In the spring of 2006, politically connected convicted sex offender Jeffrey Epstein was under investigation by the state of New Mexico for certain activities on land adjacent to his Zorro Ranch near Stanley.
But no, it was not for what you think.
According to a document that’s part of a 400-page trove that the State Land Office released last week to the state Attorney General’s Office, Epstein was facing a possible unauthorized-improvements rap.
A May 1, 2006, letter to Epstein from Leroy Ulibarri of the Land Office’s Surface Resources Division said, “While on other field evaluations on the Zorro Trust Ranch, the district resource manager noticed several unauthorized improvements. If you would like to have these unauthorized improvements added to your lease, please fill out the enclosed applications for approval. Please be aware that the applications for approval of unauthorized improvements does not necessarily guarantee that the improvements will be authorized or that the value allowed will be 100 percent of the value estimated by the State Land Office. Our district resource manager will investigate the situation on site and make a recommendation.”
Of course, Epstein at that point in time undoubtedly was more concerned with another investigation in another state.
According to the Epstein timeline published in the Miami Herald — as part of that paper’s coverage that led to New York prosecutors filing new charges related to sex trafficking of minors this month — Florida authorities had raided Epstein’s Palm Beach mansion in October 2005 looking for evidence of him preying on teenage girls. In May 2006, Florida police signed “a probable cause affidavit charging Epstein and two of his assistants with multiple counts of unlawful sex acts with a minor,” the Herald said.
(Eventually, Epstein and then-federal prosecutor Alex Acosta worked out a nice plea deal that allowed Epstein to plea to one count of solicitation of prostitution and one count of solicitation of prostitution with a minor under the age of 18. His sentence was 18 months in jail, followed by a year of house arrest. Because of the better-late-than-never bad publicity over his role in the plea bargain, Acosta this month resigned from his latest job — President Donald Trump’s labor secretary.)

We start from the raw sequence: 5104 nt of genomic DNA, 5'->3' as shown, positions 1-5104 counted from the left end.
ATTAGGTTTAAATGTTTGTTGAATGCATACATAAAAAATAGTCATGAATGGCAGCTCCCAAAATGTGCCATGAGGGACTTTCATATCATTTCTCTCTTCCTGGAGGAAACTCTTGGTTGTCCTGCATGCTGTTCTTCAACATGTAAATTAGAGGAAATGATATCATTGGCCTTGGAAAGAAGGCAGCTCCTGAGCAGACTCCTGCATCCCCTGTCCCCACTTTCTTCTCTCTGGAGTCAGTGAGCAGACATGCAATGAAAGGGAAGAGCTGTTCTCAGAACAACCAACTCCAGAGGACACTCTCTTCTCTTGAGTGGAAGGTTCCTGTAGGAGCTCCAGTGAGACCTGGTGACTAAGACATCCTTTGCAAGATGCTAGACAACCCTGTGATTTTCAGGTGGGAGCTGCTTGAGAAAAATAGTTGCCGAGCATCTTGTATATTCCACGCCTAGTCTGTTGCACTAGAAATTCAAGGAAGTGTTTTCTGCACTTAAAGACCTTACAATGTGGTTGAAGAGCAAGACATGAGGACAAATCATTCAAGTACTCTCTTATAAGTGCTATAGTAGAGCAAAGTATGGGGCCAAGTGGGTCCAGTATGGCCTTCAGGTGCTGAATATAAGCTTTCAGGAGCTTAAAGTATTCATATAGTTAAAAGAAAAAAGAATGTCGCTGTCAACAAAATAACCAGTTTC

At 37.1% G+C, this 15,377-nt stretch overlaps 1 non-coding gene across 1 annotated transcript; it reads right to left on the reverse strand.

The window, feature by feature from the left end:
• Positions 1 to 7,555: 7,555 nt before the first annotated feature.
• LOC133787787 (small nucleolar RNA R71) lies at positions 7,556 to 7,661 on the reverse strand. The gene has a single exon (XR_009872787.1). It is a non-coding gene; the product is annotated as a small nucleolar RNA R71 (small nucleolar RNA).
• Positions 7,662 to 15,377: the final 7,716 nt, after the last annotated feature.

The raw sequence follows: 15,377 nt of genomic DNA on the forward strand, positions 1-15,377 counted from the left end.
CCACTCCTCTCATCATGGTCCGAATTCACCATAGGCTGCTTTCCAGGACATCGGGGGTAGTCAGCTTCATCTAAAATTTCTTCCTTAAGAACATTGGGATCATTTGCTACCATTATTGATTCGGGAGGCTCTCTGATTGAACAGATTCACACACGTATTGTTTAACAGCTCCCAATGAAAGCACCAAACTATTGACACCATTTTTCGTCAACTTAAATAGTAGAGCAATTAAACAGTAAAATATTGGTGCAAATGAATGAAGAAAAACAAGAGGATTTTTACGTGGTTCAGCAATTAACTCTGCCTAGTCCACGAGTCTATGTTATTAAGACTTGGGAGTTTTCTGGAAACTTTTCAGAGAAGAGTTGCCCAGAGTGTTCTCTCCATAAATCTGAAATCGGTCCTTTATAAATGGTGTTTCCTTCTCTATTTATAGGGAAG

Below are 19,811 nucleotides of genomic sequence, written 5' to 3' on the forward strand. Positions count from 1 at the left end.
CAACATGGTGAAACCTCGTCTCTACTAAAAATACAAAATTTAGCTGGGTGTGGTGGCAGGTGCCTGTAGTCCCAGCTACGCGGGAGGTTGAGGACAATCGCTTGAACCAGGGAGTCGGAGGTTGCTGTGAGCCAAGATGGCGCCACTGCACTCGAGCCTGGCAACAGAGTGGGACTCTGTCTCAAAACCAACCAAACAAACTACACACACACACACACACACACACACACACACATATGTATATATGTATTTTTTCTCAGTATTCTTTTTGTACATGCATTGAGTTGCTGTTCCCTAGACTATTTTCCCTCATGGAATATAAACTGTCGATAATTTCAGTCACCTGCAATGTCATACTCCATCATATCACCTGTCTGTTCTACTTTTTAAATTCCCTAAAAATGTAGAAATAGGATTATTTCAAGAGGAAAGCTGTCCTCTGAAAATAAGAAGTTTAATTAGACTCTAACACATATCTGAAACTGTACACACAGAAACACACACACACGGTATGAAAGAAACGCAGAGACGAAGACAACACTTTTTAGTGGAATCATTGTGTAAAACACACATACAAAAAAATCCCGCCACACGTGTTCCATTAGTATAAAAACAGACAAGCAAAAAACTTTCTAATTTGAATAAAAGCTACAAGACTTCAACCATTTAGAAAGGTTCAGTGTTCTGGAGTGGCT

But getting back to those unauthorized improvements: I haven’t stumbled across any documents that indicate the outcome of the Land Office’s investigation. But somehow, I suspect that Epstein came out unscathed. After all, as Land Commissioner Stephanie Garcia Richard said this week, Epstein’s shell company, Cypress Inc., still holds two grazing leases for state trust land totaling 1,244 acres. Both were renewed in 2016 and will expire in 2021.
I tend to doubt whether there’s anything in the Land Office documents that could turn out to be a smoking gun in the latest case against Epstein (in which he has pleaded not guilty). I’m not trained in the law or in Land Office arcana.
I had thought that nothing I could hear about Jeffrey Epstein would surprise me anymore. But I have to admit, I had no idea that he was actually using the Zorro Ranch as an actual ranch. The guy just doesn’t strike me as a cowpoke.
According to Land Office documents, in September 2006, he had 47 Angus-cross cows plus two bulls. By October 2011, the number of cows went down to 39, but he still had two bulls. In one piece of 2006 correspondence, a Land Official official said the livestock belonged to a ranch employee.
One little mystery the documents might have cleared up: When Epstein first applied to lease state trust land in early 1993, his lawyer was John J. Kelly of Albuquerque. Later that year, Kelly was confirmed as U.S. Attorney for New Mexico. This probably explains why Kelly’s name and (redacted) phone numbers appear in Epstein’s infamous ‘little black book,’ (incorrectly listed as “attorney general”) along with former Govs. Bruce King (who sold Epstein his land) and Bill Richardson and several women listed under the heading of “Massage.”
Whatever Epstein was doing at the Zorro Ranch, it looks pretty certain he won’t be returning there in the near future. On Thursday, the New York judge presiding in his case denied him bail.
“I doubt that any bail package can overcome danger to the community,” Judge Richard Berman said.
I just hope somebody feeds his cattle.